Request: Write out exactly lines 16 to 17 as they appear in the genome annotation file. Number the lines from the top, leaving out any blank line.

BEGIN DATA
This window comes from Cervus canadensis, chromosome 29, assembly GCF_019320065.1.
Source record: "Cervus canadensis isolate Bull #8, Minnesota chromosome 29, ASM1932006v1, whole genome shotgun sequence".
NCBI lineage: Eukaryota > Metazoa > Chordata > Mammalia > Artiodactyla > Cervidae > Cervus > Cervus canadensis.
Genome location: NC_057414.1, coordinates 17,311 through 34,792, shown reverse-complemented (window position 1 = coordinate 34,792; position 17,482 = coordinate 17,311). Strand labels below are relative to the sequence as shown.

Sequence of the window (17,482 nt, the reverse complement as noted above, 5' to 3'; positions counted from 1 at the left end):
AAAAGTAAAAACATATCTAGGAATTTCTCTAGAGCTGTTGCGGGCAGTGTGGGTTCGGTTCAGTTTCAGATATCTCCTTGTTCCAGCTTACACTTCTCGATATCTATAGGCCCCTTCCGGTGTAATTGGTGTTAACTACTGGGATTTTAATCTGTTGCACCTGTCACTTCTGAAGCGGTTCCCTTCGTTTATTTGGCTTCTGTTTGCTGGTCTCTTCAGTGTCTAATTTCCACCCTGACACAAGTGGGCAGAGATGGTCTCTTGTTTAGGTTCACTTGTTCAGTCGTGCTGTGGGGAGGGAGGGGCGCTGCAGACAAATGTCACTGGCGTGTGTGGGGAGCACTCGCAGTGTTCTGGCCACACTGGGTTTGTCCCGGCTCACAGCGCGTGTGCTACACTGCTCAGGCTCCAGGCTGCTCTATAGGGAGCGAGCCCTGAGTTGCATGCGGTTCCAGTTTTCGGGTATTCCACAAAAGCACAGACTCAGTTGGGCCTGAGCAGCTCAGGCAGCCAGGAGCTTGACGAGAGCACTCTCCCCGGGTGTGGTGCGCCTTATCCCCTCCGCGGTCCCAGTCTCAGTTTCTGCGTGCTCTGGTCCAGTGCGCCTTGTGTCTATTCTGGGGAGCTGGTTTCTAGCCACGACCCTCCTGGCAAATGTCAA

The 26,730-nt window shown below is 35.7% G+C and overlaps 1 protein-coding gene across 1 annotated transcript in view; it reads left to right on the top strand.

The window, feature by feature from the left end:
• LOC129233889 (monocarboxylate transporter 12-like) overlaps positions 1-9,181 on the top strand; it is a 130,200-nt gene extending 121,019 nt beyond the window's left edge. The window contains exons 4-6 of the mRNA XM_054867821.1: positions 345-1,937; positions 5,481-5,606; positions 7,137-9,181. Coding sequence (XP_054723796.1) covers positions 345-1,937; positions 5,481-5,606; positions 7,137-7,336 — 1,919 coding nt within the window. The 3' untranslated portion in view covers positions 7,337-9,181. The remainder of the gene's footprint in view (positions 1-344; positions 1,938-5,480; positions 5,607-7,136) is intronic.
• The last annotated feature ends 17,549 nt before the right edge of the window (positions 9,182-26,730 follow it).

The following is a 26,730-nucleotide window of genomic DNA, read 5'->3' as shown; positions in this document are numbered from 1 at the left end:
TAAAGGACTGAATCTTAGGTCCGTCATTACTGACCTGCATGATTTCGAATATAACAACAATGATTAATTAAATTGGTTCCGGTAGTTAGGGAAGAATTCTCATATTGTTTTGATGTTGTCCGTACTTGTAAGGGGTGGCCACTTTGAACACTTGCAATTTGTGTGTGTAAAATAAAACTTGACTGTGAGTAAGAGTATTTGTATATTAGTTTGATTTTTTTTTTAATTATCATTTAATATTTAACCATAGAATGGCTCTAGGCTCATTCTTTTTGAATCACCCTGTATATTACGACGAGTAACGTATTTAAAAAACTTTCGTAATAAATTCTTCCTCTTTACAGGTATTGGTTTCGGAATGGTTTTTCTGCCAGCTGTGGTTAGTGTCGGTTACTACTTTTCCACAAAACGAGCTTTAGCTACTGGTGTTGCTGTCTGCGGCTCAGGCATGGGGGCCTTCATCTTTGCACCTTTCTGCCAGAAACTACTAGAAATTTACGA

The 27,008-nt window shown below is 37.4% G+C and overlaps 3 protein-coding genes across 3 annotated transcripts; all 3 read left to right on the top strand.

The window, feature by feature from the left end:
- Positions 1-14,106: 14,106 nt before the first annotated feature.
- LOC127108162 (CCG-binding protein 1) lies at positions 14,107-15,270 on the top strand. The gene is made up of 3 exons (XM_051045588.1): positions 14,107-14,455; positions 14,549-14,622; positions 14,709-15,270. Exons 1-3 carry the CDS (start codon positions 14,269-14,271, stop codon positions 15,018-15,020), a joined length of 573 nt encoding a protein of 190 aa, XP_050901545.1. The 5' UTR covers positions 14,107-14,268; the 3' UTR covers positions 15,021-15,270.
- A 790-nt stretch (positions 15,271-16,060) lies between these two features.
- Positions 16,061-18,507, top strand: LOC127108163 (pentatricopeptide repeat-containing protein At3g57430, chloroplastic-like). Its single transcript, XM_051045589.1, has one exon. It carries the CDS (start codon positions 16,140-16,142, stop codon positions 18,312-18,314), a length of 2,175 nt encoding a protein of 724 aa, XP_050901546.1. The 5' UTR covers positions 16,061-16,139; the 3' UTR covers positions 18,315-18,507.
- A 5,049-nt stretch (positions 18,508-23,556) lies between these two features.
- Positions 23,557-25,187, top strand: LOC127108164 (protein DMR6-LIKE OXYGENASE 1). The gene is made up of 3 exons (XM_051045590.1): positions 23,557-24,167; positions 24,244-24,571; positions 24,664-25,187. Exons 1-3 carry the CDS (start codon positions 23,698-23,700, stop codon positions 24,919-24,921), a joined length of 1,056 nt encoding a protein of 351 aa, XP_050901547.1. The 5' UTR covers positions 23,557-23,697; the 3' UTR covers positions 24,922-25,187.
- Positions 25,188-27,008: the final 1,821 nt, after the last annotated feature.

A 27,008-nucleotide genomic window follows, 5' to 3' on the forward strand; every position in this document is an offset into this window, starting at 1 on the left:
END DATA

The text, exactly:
- LOC127108162 (CCG-binding protein 1) lies at positions 14,107-15,270 on the top strand. The gene is made up of 3 exons (XM_051045588.1): positions 14,107-14,455; positions 14,549-14,622; positions 14,709-15,270. Exons 1-3 carry the CDS (start codon positions 14,269-14,271, stop codon positions 15,018-15,020), a joined length of 573 nt encoding a protein of 190 aa, XP_050901545.1. The 5' UTR covers positions 14,107-14,268; the 3' UTR covers positions 15,021-15,270.
- A 790-nt stretch (positions 15,271-16,060) lies between these two features.